17  /  28  

The Heifer and the Ox
A heifer saw an Ox hard at work harnessed to a plow, and tormented read more

The Heifer and the Ox
A heifer saw an Ox hard at work harnessed to a plow, and tormented him with reflections on his unhappy fate in being compelled to labor. Shortly afterwards, at the harvest festival, the owner released the Ox from his yoke, but bound the Heifer with cords and led him away to the altar to be slain in honor of the occasion. The Ox saw what was being done, and said with a smile to the Heifer: For this you were allowed to live in idleness, because you were presently to be sacrificed.

by Aesop Found in: Aesop fables Quotes,
Share to:
  ( comments )
  26  /  34  

The Lion and the Mouse
A LION was awakened from sleep by a Mouse running over his face. Rising up read more

The Lion and the Mouse
A LION was awakened from sleep by a Mouse running over his face. Rising up angrily, he caught him and was about to kill him, when the Mouse piteously entreated, saying: If you would only spare my life, I would be sure to repay your kindness. The Lion laughed and let him go. It happened shortly after this that the Lion was caught by some hunters, who bound him by st ropes to the ground. The Mouse, recognizing his roar, came gnawed the rope with his teeth, and set him free, exclaim
You ridiculed the idea of my ever being able to help you, expecting to receive from me any repayment of your favor; I now you know that it is possible for even a Mouse to con benefits on a Lion.

by Aesop Found in: Aesop fables Quotes,
Share to:
  ( comments )
  26  /  35  

The Stag in the Ox-Stall
A stag, roundly chased by the hounds and blinded by fear to the danger he read more

The Stag in the Ox-Stall
A stag, roundly chased by the hounds and blinded by fear to the danger he was running into, took shelter in a farmyard and hid himself in a shed among the oxen. An Ox gave him this kindly warning: O unhappy creature! why should you thus, of your own accord, incur destruction and trust yourself in the house of your enemy?' The Stag replied: Only allow me, friend, to stay where I am, and I will undertake to find some favorable opportunity of effecting my escape. At the approach of the evening the herdsman came to feed his cattle, but did not see the Stag; and even the farm-bailiff with several laborers passed through the shed and failed to notice him. The Stag, congratulating himself on his safety, began to express his sincere thanks to the Oxen who had kindly helped him in the hour of need. One of them again answered him: We indeed wish you well, but the danger is not over. There is one other yet to pass through the shed, who has as it were a hundred eyes, and until he has come and gone, your life is still in peril. At that moment the master himself entered, and having had to complain that his oxen had not been properly fed, he went up to their racks and cried out: Why is there such a scarcity of fodder? There is not half enough straw for them to lie on. Those lazy fellows have not even swept the cobwebs away. While he thus examined everything in turn, he spied the tips of the antlers of the Stag peeping out of the straw. Then summoning his laborers, he ordered that the Stag should be seized and killed.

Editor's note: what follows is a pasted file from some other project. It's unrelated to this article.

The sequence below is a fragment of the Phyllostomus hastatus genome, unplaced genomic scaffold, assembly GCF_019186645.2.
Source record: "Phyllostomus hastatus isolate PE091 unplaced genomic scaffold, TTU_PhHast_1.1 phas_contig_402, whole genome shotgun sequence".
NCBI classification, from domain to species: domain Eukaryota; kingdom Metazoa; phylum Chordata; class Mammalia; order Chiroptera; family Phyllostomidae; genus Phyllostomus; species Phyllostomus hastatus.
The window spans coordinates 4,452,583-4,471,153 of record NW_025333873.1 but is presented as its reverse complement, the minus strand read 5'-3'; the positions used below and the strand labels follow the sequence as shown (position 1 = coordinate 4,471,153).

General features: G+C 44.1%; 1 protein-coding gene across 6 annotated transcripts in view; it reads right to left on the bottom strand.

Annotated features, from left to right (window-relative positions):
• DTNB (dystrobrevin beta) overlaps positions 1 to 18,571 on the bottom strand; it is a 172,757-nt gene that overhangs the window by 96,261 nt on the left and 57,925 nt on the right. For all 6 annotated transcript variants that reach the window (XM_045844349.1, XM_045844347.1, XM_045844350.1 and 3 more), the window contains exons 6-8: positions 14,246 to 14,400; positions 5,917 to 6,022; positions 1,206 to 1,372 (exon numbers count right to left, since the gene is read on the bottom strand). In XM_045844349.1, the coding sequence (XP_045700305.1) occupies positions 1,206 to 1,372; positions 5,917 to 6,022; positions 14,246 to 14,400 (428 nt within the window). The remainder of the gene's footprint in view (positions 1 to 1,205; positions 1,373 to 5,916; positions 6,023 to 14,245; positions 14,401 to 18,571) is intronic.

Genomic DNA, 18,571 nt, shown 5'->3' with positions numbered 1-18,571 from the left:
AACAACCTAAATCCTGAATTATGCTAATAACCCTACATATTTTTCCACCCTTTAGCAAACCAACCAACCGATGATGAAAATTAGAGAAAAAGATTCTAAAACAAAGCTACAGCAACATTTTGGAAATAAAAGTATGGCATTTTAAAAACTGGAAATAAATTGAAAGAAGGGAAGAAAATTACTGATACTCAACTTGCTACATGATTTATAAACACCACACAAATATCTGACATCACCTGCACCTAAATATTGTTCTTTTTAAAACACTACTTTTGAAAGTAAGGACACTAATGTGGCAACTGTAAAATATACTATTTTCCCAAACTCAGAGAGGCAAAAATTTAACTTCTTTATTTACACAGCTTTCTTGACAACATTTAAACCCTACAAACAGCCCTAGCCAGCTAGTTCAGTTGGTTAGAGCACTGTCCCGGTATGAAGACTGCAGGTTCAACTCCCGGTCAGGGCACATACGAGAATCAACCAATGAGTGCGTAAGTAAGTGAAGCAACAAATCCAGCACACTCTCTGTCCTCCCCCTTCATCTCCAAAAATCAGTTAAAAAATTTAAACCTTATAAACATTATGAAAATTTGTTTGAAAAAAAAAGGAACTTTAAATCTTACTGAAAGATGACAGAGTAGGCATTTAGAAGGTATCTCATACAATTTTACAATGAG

by Aesop Found in: Aesop fables Quotes,
Share to:
  ( comments )
  21  /  32  

The Crab and Its Mother
A crab said to her son, Why do you walk so one-sided, my child? It read more

The Crab and Its Mother
A crab said to her son, Why do you walk so one-sided, my child? It is far more becoming to go straight forward. The young Crab replied: Quite true, dear Mother; and if you will show me the straight way, I will promise to walk in it. The Mother tried in vain, and submitted without remonstrance to the reproof of her child.
Example is more powerful than precept.

by Aesop Found in: Aesop fables Quotes,
Share to:
Maxioms Web Pet